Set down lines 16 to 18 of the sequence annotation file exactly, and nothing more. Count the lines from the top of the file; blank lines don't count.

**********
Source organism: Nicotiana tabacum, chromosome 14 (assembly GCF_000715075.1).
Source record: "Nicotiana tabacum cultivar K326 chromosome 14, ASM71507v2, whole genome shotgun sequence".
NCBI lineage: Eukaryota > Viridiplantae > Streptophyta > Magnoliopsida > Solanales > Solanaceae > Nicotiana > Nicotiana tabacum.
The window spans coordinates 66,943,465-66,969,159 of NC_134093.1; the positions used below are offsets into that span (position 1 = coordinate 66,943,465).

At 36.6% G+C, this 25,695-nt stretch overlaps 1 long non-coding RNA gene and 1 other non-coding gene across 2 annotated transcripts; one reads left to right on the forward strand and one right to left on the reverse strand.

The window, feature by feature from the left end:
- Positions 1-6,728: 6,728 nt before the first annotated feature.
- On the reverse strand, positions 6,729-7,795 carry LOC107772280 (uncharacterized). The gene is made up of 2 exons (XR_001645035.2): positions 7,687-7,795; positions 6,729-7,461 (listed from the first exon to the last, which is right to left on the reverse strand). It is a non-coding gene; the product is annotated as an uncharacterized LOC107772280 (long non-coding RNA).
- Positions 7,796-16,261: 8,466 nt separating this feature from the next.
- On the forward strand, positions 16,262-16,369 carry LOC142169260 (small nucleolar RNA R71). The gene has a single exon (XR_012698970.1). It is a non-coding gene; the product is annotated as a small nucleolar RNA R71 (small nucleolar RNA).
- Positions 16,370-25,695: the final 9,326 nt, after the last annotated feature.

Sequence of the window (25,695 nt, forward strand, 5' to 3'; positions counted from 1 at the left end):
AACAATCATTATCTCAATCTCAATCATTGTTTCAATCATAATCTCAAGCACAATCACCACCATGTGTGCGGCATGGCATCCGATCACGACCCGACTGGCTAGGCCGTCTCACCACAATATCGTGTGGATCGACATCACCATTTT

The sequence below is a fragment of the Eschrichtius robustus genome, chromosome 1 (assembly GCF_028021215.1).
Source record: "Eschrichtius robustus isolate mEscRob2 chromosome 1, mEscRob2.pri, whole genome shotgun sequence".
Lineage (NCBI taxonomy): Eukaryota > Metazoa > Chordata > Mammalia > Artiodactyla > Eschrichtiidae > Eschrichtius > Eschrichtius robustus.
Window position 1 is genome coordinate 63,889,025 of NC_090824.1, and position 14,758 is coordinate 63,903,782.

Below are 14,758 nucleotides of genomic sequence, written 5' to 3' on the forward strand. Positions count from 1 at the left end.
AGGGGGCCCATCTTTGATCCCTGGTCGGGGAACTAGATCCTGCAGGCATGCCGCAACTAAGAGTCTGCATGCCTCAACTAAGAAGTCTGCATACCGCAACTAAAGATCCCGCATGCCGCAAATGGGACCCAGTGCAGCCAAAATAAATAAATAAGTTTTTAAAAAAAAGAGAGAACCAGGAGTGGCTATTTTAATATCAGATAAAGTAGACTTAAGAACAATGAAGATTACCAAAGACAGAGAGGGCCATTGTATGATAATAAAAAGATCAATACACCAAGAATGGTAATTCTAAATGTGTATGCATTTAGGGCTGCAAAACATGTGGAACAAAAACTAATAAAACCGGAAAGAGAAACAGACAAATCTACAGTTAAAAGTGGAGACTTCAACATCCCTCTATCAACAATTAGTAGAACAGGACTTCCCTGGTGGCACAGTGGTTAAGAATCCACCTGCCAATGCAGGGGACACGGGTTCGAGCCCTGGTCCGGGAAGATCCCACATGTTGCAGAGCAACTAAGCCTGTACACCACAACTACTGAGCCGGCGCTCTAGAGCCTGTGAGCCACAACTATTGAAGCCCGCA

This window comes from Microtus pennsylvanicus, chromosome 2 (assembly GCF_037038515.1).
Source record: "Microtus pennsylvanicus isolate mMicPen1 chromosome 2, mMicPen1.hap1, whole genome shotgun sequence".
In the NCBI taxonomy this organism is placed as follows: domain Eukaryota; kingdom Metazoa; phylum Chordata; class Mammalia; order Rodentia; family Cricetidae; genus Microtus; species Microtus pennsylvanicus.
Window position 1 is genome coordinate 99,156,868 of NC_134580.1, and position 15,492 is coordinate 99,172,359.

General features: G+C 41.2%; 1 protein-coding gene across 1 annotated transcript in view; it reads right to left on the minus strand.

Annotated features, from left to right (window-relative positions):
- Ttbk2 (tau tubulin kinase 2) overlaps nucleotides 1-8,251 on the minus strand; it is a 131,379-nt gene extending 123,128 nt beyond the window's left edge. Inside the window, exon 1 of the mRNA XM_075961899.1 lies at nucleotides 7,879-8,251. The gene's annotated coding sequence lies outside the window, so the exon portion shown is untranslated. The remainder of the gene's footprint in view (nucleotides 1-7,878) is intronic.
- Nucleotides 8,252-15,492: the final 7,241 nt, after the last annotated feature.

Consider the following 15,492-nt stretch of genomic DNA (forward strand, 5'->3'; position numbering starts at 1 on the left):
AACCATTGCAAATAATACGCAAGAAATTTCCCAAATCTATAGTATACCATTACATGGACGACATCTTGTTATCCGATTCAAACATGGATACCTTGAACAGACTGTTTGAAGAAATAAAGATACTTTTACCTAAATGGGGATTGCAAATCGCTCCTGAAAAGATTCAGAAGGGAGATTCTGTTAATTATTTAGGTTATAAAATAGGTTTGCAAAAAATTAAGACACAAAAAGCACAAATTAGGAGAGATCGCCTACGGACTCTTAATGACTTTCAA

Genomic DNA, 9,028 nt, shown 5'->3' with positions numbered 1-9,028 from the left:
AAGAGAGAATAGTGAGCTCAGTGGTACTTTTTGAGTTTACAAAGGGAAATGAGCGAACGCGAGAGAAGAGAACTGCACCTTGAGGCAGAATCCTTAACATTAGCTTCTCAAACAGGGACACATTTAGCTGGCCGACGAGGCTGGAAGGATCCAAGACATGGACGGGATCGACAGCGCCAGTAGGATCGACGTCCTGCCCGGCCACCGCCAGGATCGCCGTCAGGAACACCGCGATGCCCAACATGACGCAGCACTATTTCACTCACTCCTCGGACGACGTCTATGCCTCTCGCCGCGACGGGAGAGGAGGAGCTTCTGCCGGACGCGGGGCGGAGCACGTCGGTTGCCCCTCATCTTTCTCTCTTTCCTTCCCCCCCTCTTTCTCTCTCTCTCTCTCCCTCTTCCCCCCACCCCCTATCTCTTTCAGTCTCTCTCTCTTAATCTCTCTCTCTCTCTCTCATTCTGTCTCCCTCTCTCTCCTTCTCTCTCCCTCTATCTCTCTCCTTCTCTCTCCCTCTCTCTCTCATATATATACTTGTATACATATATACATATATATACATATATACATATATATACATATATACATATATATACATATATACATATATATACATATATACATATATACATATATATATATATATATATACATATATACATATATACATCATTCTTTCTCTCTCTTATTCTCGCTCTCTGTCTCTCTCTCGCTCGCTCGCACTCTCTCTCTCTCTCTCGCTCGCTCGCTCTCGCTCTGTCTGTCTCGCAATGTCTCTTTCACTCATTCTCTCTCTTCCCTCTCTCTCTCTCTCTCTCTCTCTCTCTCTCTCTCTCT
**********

Lineage (NCBI taxonomy): Eukaryota > Metazoa > Chordata > Mammalia > Artiodactyla > Eschrichtiidae > Eschrichtius > Eschrichtius robustus.
Window position 1 is genome coordinate 63,889,025 of NC_090824.1, and position 14,758 is coordinate 63,903,782.

Below are 14,758 nucleotides of genomic sequence, written 5' to 3' on the forward strand. Positions count from 1 at the left end.